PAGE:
Hope and Human Rights Abuses in Honduras

Mediation efforts in Costa Rica concerning the ongoing crisis in Honduras reached a turning point today as diplomats and the interim (and openly racist) Honduran government agreed that ousted President Zelaya could return to Honduras within the next 24 hours. This comes as a relief to many human rights activists and President Arias of Costa Rica who feared that the crisis could lead to civil war.

Supporters of ousted Honduras President Manuel Zelaya sit in front of Honduran army soldiers, 3 July 2009

Supporters of ousted Honduras President Manuel Zelaya sit in front of Honduran army soldiers, 3 July 2009 © AP/PA Photo/Dario Lopez-Mills

But as mediation in Costa Rica appears to be helping the crisis, a new report by COFADEH (Comité de Familiares de Detenidos Desaparecidos en Honduras) details 1161 seperate human rights violations since the morning of the coup. Amnesty International has also issued several statements urging the interim Honduran government to respect the rule of law and human rights during this tumultuous time.

Will the police and interim government ever be held accountable for the violations that happened and are still happening in Honduras? It will certainly take a lot of outside pressure from NGOs and the international community, and let’s hope Honduras stays in the headlines long enough so that the pressure stays strong on human rights violators. But after reading an eyebrow raising story from Democracy Now! alleging that many top officials in the interim government were trained by the U.S. military, I hope General Romeo Vásquez Velásquez’s law avoiding skills aren’t as polished as Cheney’s!

Crisis in Honduras…Obama and Chavez agree?

Unrest in Honduras flared today as protesters spared with police over the recent exile of President Manuel Zelaya. Zelaya was ousted over the weekend by the Honduran military after disagreements among officials about a controversial constitutional referendum Zelaya had asked Hondurans to vote on last Sunday. The referendum would have changed the constitution to allow Zelaya an additional term as president — a move some have argued looks suspiciously close to the referendum Hugo Chavez proposed for Venezuela in 2007.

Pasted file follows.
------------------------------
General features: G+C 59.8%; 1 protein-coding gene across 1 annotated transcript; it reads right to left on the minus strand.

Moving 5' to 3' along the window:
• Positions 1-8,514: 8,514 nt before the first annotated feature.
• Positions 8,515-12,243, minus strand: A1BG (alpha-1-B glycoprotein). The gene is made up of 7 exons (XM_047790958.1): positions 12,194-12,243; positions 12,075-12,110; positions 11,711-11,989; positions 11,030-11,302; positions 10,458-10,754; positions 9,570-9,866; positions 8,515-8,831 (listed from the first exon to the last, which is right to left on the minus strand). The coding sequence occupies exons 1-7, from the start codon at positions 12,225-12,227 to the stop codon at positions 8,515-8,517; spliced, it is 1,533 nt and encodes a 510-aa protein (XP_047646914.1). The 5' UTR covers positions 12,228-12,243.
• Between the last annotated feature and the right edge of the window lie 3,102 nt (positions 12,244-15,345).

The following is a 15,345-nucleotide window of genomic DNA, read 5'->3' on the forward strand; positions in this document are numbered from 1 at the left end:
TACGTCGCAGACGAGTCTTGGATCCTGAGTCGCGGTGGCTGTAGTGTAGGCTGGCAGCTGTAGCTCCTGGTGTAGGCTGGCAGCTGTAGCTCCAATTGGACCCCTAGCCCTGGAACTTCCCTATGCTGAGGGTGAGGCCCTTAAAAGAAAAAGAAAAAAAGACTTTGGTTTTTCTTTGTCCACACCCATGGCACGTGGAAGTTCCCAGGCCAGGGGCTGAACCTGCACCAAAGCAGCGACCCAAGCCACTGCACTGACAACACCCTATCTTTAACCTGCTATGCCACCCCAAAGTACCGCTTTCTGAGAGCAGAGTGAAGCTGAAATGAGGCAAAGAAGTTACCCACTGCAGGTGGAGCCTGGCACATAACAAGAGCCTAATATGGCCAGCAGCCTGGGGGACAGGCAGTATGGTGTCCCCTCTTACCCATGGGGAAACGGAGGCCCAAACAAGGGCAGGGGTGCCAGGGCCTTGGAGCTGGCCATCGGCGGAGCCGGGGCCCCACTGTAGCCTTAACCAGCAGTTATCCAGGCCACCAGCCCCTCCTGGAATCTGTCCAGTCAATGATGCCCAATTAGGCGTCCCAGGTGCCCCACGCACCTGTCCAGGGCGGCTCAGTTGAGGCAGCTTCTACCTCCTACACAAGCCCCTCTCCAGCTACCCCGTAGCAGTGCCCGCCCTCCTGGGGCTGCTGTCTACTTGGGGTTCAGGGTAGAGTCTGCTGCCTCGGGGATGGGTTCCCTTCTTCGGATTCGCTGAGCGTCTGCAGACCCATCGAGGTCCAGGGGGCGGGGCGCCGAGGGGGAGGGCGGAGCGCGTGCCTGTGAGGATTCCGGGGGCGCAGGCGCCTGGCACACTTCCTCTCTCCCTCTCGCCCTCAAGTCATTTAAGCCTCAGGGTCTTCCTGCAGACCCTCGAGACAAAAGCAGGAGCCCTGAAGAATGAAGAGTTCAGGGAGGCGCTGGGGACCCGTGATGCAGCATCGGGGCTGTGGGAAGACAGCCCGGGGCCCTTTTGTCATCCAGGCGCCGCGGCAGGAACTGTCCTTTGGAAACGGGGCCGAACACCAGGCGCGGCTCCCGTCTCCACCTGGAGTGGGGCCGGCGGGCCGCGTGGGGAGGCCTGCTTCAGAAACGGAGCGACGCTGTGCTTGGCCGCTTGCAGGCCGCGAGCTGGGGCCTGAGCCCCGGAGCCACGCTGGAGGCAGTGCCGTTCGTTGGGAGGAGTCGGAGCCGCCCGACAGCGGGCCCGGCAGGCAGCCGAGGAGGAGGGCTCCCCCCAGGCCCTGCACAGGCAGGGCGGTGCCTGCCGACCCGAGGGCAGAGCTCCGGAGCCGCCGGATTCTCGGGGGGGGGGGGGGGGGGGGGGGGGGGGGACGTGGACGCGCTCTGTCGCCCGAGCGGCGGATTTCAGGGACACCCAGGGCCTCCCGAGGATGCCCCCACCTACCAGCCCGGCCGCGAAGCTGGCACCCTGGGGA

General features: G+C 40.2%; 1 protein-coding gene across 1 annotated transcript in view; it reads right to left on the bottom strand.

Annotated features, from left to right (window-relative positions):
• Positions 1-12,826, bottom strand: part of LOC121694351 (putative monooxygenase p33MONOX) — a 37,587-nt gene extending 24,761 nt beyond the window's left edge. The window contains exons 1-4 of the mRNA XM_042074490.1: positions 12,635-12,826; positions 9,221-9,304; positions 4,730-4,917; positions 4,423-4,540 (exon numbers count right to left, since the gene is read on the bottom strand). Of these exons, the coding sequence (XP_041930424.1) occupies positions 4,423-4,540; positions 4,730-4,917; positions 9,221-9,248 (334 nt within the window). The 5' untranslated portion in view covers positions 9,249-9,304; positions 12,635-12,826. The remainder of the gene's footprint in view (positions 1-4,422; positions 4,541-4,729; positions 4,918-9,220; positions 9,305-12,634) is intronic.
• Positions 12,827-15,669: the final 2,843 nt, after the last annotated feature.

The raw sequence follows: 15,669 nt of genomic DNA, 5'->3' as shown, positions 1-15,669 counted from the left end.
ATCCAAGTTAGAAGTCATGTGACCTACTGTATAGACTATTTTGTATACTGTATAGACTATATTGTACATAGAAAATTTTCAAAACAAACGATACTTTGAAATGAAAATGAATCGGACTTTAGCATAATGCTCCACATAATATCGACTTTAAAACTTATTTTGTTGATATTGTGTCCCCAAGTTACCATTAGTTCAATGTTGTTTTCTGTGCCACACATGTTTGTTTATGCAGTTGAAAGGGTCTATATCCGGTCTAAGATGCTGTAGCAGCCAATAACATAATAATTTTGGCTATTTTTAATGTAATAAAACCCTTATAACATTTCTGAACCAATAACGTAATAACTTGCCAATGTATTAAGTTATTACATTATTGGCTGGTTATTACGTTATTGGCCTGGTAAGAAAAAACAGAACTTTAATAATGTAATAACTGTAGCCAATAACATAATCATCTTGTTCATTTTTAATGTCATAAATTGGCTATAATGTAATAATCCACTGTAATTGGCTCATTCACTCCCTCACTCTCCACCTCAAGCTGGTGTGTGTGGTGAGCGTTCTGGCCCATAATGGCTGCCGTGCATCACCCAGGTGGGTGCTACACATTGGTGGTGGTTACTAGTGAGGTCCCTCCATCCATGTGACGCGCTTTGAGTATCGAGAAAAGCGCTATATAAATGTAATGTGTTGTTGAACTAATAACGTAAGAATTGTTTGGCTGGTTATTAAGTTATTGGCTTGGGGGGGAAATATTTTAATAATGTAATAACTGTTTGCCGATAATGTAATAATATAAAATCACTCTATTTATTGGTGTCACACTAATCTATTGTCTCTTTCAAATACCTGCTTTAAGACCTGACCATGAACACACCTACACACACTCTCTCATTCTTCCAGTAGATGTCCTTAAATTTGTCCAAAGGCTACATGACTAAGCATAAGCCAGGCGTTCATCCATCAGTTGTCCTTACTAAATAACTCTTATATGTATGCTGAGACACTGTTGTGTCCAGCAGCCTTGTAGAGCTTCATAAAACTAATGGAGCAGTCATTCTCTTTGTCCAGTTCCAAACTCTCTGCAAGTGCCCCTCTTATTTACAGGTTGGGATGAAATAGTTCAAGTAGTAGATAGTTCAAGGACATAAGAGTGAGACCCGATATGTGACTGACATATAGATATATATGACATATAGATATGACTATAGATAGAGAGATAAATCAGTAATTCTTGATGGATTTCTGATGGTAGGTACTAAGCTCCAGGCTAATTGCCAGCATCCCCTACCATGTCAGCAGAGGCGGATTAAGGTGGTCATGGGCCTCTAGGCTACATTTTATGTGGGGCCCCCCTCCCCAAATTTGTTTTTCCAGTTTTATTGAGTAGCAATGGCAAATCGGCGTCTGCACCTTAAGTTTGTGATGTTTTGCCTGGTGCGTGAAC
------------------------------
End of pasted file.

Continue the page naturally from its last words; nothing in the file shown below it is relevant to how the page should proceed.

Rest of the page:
Amnesty International has issued a press release on the crisis arguing that President Zelaya must be allowed to return to Honduras immediately and safely. Amnesty also raised concerns about the safety of protesters and increased media censorship.

Interestingly, the Obama administration has tepidly stood on the side of leftist Zelaya — arguing that his exile was illegal and he should be reinstated to office immediately, a stance shared with Chavez. But as Paul Richter of the Los Angles Times points out, the U.S. has not gone so far as to remove its ambassadors from Honduras or declare the incident a coup d’etat.

However, I think Obama made a great statement today that shows some insight into U.S.-Latin American relations when he said, “The United States has not always stood as it should with some of these fledgling democracies, but over the last several years I think both Republicans and Democrats in the United States have recognized that we always want to stand with democracy, even if the results don’t always mean that the leaders of those countries are favorable towards the United States.”

As AI stated in their press release, I hope that this crisis will get resolved quickly and peacefully but am ready to roll up my sleeves and start writing letters if the situation gets worse.